We set up a 10-person internal team within UMUC. Given broad freedom on how to approach the challenge, we developed a set of “user stories” to guide the development process and ensure we were creating a system that worked for instructors, students, and administrators. For infrastructure, we leveraged the Amazon Web Services (AWS) Cloud and Amazon WorkSpaces, a cloud-based desktop computing service. Six months from the original concept, we launched.

We’ve completed integrating Amazon WorkSpaces into the student’s online classroom. With just one click, they can access it alongside their syllabi, calendars, and course evaluations. The system has allowed us to do things for our students that weren’t possible previously. For example, we developed Lab Broker a tool that  allows our cybersecurity students to spin up multiple virtual machines with vulnerabilities and then test their cyber skills on those machines. Without Amazon WorkSpaces, it would have been very difficult to deliver both the scalability and reliability Lab Broker demands.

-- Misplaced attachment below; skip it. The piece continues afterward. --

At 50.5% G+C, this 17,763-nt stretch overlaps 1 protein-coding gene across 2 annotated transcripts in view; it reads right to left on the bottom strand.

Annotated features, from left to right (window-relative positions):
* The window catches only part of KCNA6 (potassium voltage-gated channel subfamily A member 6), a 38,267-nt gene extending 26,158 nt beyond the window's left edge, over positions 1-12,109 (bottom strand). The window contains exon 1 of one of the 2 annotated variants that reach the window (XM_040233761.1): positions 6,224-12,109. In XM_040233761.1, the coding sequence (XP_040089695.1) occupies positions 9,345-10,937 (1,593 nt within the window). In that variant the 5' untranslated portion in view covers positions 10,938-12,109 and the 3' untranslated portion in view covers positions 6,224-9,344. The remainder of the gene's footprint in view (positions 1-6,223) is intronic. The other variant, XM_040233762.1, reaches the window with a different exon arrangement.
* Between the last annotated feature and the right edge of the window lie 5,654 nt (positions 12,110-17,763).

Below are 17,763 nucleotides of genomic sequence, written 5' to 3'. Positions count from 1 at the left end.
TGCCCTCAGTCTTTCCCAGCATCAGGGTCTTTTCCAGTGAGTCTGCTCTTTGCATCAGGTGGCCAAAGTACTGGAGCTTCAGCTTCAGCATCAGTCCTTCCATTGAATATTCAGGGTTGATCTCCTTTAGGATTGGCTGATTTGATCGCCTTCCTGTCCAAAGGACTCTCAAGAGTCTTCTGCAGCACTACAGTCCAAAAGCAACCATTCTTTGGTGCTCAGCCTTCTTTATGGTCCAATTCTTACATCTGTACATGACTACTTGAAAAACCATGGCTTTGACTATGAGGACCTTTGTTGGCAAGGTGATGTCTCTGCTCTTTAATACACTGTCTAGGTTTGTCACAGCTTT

Since its official launch in September 2016, more than 6,500 UMUC students have been using the new system. From September 2016 through January 2017, we recorded more than 340,000 hours of student usage, with the average monthly student usage hours increasing almost 400 percent. By Fall 2017, we expect to have more than 10,000 Amazon WorkSpaces in use during the semester, a number and scale not achievable with our legacy system.

Universities Are Places of Learning, Even for Us

By all measures, the platform has been a huge success.  Students and instructors alike have praised the platform as “transformational,” “fantastic and easy to use,” and having a “material impact on how our students learn.”